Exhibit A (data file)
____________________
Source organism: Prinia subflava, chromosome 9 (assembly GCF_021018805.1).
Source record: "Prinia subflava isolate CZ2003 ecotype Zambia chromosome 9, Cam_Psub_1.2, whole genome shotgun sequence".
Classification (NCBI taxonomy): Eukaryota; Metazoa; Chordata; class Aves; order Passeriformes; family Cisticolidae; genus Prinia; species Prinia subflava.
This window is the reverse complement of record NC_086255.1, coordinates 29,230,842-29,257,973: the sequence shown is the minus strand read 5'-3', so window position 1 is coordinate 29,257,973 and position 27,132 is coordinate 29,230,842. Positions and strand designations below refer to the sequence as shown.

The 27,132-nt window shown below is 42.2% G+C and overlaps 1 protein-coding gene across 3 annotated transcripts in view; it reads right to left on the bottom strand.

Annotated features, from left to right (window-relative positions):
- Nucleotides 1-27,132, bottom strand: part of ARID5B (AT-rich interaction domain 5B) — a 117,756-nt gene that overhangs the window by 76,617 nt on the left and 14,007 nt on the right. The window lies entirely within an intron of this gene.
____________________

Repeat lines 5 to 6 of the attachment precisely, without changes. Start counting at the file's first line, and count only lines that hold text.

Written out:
The 27,132-nt window shown below is 42.2% G+C and overlaps 1 protein-coding gene across 3 annotated transcripts in view; it reads right to left on the bottom strand.

Annotated features, from left to right (window-relative positions):